Connect All Students: How States and School Districts can Close the Digital Divide
Closing the K–12 Digital Divide in the Age of Distance Learning
There is a persistent gap between students who have high-speed internet and adequate devices at home and those who do not, a gap that perpetuates educational and economic inequality at a time when accessing the internet at home is as important as having electricity and running water.
To guide policymakers, educators, and the private sector in grappling with distance learning and the digital divide, we partnered with a leading consulting firm to produce one of the most current and detailed analyses of just how big the digital divide is for U.S. students and their teachers and how much it will cost to close it.
Connect All Students: How States and School Districts Can Close the Digital Divide
This second report, developed in partnership with EducationSuperHighway and Boston Consulting Group, reveals the three key steps that states and school districts can take to close the K–12 digital divide. Solutions in this report are based on evidence from states and school districts across the country that have successfully addressed the divide during the pandemic.
Looking Back, Looking Forward: What It Will Take to Permanently Close the K–12 Digital Divide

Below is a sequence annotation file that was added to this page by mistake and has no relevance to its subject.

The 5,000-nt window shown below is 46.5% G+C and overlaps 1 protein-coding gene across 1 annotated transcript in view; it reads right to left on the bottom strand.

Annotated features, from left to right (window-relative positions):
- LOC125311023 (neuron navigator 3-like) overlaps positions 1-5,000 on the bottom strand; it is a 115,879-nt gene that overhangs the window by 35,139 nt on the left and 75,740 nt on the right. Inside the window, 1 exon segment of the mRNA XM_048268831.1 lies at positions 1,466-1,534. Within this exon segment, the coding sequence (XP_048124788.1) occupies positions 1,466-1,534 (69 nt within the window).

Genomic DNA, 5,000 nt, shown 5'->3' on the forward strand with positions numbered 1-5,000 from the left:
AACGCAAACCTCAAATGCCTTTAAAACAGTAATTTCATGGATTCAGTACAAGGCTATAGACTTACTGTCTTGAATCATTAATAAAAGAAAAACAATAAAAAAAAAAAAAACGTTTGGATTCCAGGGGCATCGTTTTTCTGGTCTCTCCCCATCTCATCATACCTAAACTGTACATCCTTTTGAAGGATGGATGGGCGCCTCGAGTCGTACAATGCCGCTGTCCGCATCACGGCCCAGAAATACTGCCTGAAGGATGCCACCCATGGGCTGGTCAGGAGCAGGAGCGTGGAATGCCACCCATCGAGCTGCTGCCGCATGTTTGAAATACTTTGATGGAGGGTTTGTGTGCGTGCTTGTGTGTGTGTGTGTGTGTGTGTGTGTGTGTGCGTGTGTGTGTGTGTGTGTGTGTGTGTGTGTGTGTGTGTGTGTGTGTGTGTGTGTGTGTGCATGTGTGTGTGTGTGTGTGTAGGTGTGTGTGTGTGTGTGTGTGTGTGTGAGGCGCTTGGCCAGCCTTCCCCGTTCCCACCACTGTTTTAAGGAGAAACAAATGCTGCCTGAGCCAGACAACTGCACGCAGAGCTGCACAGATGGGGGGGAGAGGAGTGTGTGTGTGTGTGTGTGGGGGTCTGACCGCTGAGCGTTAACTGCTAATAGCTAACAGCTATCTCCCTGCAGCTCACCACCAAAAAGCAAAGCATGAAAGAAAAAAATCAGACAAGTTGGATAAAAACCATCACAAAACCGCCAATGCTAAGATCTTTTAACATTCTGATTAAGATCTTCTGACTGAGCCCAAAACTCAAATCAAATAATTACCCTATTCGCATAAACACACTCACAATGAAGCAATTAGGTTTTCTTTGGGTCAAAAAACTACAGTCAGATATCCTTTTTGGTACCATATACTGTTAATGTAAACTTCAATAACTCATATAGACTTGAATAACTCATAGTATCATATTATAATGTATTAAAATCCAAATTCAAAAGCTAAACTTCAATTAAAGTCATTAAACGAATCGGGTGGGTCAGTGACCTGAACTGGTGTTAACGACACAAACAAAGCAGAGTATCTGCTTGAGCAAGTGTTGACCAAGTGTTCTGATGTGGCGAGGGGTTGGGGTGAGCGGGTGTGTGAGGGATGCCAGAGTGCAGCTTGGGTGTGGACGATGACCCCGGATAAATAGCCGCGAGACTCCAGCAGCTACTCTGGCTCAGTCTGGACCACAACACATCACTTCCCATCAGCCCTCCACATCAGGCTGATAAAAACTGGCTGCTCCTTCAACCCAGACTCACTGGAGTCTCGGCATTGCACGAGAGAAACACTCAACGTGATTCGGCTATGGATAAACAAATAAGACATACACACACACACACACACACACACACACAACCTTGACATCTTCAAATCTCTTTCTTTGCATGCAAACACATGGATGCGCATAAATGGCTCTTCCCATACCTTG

This third report, developed in partnership with Boston Consulting Group and Southern Education Foundation, tracks progress made during the pandemic toward closing the digital divide, while also exploring its root causes. While short-term approaches have eased the impact of the divide for some students and educators, 75% of these solutions are set to expire in the next one to three years. This report provides a set of recommendations for policymakers on how to close the digital divide once and for all.
The Common Sense Census Presents: Remote Learning and Digital Equity During the Pandemic
This research brief, presented by the Common Sense Census, tracked how kids age 8 to 18 in the U.S. attended classes during the COVID-19 pandemic, their access to devices and broadband internet while learning from home, and how frequently they experienced technical issues that disrupted their education. The data reveals that the homework gap holds back progress on digital equity by disproportionately impacts kids on racial, ethnic, and socioeconomic lines.
Learn more about our work to close the digital divide and connect all students.
Are you a K–12 educator or parent struggling with distance learning? Help us close the digital divide in your state by sharing your story to see how educators and students in your state are affected by the digital divide.